- amplification of the range of audibility of any source of speech sounds, especially of phonation, by various couplings of the cavities of the mouth, nose, sinuses, larynx, pharynx, and upper thorax, and, to some extent, by the skeletal structure of the head and upper chest.
- the distribution of amplitudes among interrelated cavities in the head, chest, and throat that are characteristic for a particular speech sound and relatively independent of variations in pitch.
- the state of a system in which an abnormally large vibration is produced in response to an external stimulus, occurring when the frequency of the stimulus is the same, or nearly the same, as the natural vibration frequency of the system.
- the vibration produced in such a state.
- a hadron with a very short lifetime, of the order of 10−23 sec.
- resolving power,
- resonance radiation,
- resonant cavity,
- resonant circuit,
- resonant-jet engine
Origin of resonance
Examples from the Web for resonance
Byrne's voice isn't a singer's voice—it doesn't have the resonance.The Stacks: Pauline Kael's Talking Heads Obsession|Pauline Kael|November 22, 2014|DAILY BEAST
And like many of the best songs, their resonance has only deepened with time.Schoolhouse Rock: A Trojan Horse of Knowledge and Power|Jason Lynch|September 6, 2014|DAILY BEAST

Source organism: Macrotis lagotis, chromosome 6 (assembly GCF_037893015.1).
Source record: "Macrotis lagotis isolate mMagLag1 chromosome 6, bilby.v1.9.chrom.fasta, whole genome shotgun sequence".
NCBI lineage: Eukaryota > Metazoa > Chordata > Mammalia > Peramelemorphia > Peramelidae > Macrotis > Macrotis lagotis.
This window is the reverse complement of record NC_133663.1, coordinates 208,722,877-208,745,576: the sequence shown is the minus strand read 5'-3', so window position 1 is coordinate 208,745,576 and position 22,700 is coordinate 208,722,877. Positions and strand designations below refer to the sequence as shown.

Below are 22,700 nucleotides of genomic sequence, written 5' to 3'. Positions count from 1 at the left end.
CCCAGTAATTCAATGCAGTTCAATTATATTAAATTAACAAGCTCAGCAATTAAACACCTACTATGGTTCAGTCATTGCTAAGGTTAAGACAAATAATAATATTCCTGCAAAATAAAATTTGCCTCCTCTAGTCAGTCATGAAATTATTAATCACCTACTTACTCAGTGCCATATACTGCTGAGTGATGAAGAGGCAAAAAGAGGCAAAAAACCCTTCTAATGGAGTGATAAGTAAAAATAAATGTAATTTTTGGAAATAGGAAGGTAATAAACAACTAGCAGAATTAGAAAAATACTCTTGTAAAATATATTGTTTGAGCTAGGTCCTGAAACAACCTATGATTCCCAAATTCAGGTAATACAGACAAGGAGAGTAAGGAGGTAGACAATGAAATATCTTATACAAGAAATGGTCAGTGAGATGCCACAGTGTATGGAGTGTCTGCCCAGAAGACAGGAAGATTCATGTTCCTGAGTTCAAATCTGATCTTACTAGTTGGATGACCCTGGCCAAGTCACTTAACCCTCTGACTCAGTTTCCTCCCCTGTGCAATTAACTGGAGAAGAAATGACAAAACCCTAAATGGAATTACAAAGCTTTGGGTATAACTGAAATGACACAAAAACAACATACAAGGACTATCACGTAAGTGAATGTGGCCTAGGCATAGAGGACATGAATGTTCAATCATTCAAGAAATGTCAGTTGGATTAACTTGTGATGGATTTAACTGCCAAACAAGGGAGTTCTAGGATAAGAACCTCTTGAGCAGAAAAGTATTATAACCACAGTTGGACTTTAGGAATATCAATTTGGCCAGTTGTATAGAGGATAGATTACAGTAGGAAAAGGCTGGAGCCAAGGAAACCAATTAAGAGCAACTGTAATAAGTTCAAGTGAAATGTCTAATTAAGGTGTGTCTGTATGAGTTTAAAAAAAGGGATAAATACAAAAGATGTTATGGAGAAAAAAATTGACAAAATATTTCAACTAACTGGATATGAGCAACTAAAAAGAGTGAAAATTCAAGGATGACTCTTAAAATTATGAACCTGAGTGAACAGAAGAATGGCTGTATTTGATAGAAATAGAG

The crucifixions may be disturbing to Western eyes because of their Biblical resonance.Islamic Extremists Now Crucifying People in Syria—and Tweeting Out the Pictures|Jacob Siegel|April 30, 2014|DAILY BEAST
It was only after they were completed that he realized the true scope of their resonance.
An addict could be prescribed Dilaudid with out the stigma and resonance that a drug like heroin carries with it.Legal, Regulated Heroin Could Have Saved Philip Seymour Hoffman|Valerie Vande Panne|February 18, 2014|DAILY BEAST
Used like soft pine, but also employed as resonance wood in musical instruments and preferred for paper pulp.Seasoning of Wood|Joseph B. Wagner
Her voice was without softness or resonance, but it was not nasal—a voice admirably suited, one would think, for calling cows.The Faith Doctor|Edward Eggleston
Without the furrow in the tongue, no tone is perfect in its resonance, none can make full use of it.How to Sing|Lilli Lehmann
Her voice was sweet but without strength or resonance, and she took no ardent pleasure in using it.West Of The Sun|Edgar Pangborn
Even at the Stone Age the rude implements and the materials must have been mostly devoid of resonance.The Holy Earth|L. H. Bailey
- the condition of a system in which there is a sharp maximum probability for the absorption of electromagnetic radiation or capture of particles
- a type of elementary particle of extremely short lifetime. Resonances are regarded as excited states of more stable particles
- a highly transient atomic state formed during a collision process
Word Origin for resonance
mid-15c., in acoustics, "prolongation of sound by reverberation;" 1660s, "act of resonating;" from Middle French resonance (15c.), from Latin resonantia "echo," from resonare "to sound again" (see resound). Earlier in same sense was resonation (early 15c.).